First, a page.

Author Topic: RRSP overcontribution  (Read 1114 times)

pistacchio

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RRSP overcontribution
« on: March 20, 2021, 11:00:13 AM »
Hi team,

Long time reader, first time writer. Just spent 3 hours and can't figure this out. Before putting my head through the wall, thought I would ask.

The basic question is, when one makes RRSP withdrawals, where does the CRA account for that as having reduced past contributions (I am in overcontribution position).

What I think...

On NOA, there is a line called "Unused RRSP contributions previously reported and available to deduct". Is this the line where the withdrawals flow through in CRA records (this number increases with contributions and decreases with withdrawals)? Meaning, my reconciliation, makes sense mechanically:

Unused RRSP cont. reported/undeducted
$5,008.00   Per 2018 NOA

2019 contributions
$3,636.00   Per CRA

2019 withdrawals
-$2,275.62   Per T4RSP

Unused RRSP cont. reported/undeducted as should appear on 2019 NOA
$6,368.38   

Thank you all dearly!
Viktor

pistacchio

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Re: RRSP overcontribution
« Reply #1 on: March 26, 2021, 11:44:40 AM »
Hello,

I'm sorry to bump this but curious if anyone has a thought as I try and prepare the OVP form.

Thank you,
Viktor

Dogastrophe

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Re: RRSP overcontribution
« Reply #2 on: March 26, 2021, 12:05:03 PM »
Not completely following what you are asking.

If your NOA shows a RRSP reported and now available to deduct, it means the deduction did not take place in the same year as the contribution occurred (I had this happen once due to a typo on my return. eg. contributed $X,629 but only claimed $x,269, leaving the difference as report not claimed)

In your example below, 5008+3636-2275.62 = 6368.38 available to claim on taxes.







pistacchio

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Re: RRSP overcontribution
« Reply #3 on: March 28, 2021, 12:40:41 PM »
Hi Dogastrophe,

Sorry, I think I made the example needlessly complicated but the way you explained it is clear. I think we're on the same page.

Thank you.
Viktor

Goldielocks

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Re: RRSP overcontribution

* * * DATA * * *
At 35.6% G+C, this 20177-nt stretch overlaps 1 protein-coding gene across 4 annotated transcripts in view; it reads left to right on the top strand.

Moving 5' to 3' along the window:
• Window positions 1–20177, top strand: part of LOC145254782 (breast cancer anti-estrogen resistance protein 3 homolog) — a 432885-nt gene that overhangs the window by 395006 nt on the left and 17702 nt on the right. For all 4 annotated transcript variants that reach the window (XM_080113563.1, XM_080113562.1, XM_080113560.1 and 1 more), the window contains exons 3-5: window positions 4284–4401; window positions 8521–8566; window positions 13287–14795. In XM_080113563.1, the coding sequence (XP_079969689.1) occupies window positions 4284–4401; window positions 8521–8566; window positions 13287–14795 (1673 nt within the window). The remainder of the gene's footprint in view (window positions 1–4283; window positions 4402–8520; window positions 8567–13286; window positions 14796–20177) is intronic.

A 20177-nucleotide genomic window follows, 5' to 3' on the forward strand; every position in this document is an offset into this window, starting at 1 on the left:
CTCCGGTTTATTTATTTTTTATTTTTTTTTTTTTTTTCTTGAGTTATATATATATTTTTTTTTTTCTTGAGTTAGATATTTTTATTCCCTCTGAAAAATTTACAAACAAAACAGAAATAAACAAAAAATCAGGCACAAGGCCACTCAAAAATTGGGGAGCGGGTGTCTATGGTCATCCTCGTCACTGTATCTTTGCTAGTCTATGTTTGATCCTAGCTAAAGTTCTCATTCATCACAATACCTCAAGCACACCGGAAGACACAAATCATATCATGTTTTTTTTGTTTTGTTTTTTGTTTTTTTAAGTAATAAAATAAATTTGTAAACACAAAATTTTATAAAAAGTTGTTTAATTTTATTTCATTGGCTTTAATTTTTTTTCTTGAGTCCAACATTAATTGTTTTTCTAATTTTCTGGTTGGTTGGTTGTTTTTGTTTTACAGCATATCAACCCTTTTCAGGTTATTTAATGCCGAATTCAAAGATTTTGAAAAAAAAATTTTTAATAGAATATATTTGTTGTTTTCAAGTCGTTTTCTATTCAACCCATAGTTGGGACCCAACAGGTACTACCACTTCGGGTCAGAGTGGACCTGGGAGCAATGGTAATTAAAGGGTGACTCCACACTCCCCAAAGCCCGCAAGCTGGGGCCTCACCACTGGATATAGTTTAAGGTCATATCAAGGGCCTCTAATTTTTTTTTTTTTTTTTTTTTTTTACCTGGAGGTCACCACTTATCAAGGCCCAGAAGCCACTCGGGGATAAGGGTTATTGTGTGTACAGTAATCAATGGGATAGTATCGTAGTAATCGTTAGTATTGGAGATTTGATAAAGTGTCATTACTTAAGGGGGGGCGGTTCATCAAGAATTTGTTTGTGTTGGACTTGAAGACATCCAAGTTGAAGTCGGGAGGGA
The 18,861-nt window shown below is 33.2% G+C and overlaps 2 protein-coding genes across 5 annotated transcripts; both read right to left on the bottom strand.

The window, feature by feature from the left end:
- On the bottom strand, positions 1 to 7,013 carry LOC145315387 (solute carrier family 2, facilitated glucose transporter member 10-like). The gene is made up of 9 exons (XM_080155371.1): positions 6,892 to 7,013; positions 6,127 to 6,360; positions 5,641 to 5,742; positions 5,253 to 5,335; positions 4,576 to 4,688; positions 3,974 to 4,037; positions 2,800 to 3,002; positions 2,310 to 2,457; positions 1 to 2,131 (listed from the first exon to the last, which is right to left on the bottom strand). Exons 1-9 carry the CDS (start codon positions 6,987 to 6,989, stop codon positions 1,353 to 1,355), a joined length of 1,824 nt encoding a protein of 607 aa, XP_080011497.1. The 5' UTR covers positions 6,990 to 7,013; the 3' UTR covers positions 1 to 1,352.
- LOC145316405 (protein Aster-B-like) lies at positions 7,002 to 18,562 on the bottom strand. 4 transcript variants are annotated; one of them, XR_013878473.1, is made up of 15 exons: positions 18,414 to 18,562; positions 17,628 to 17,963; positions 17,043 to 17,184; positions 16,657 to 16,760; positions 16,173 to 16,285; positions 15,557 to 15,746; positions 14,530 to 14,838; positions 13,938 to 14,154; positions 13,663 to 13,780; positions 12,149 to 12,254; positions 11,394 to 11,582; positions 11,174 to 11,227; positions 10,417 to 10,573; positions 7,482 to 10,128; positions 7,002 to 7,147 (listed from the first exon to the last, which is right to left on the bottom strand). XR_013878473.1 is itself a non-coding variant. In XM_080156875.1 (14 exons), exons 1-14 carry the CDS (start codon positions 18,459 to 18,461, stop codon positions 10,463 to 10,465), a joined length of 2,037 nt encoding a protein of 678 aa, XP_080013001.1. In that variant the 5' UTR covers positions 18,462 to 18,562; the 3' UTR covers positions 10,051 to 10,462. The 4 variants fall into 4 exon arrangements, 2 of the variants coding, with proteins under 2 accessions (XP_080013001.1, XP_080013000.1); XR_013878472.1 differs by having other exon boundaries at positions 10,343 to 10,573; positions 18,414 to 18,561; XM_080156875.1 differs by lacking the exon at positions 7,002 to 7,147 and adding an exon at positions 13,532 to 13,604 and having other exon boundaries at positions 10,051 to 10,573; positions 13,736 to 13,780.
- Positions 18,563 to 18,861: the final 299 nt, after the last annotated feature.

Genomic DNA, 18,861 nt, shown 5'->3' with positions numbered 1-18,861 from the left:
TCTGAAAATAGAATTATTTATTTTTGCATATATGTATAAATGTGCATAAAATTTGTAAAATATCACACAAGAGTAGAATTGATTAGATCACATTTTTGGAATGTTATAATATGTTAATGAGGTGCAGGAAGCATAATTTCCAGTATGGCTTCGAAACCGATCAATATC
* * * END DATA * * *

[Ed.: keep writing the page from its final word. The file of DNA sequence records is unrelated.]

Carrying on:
« Reply #4 on: April 16, 2021, 05:10:54 PM »
HI Pistachio -- CRA does not track your withdrawals* other than adding them to your income for the year the withdrawal was made.

They only really track contributions.

Hi team,

Long time reader, first time writer. Just spent 3 hours and can't figure this out. Before putting my head through the wall, thought I would ask.

The basic question is, when one makes RRSP withdrawals, where does the CRA account for that as having reduced past contributions (I am in overcontribution position).

"Unused RRSP contributions previously reported and available to deduct".

Unused RRSP cont. reported/undeducted
$5,008.00   Per 2018 NOA
This line means that in 2019 (the year after your NOA), you can deduct $5008.00 PLUS any additional contributions to your RRSP from your income for that year.
Quote
2019 contributions
$3,636.00   Per CRA

2019 withdrawals
-$2,275.62   Per T4RSP

So in 2019, you contributed $3,636 and had the $5008.00 from before... you can deduct (subtract) from your income the total of $8,644.

The $2,275.62 withdrawal does not apply in any way to your contribution room. It is only added to your income for 2019.

Once it is noted on your taxes, that $5008 contribution was removed from your contribution room already on the 2018 tax return. So it does not affect the contribution room calculation anymore.

Quote
Unused RRSP cont. reported/undeducted as should appear on 2019 NOA
$6,368.38   
Nope, this is not how it works.... 

Unused contribution room calc example**:
2018 NOA unused room for 2019 = $20,000 (just a guess for example)
2019 contributions $3636
2019 income $50,000 (another example/ guess)
2020 new contribution room based on 2019 income" $50k x 18% = $9,000

Total 2020 contribution room
Starting amount for 2019 = $20,000 (from 2018 NOA)
minus 2019 contributions $3636
Plus new room $9,000
 = TOTAL 2020 contribution room (reported on 2019 NOA): $25,364

**If you also have a pension, then there is another line to add / subtract to this calc.

*okay, okay, for the picky people out there, CRA tracks HBP and LLP withdrawals / contributions, but that is an entirely different situation.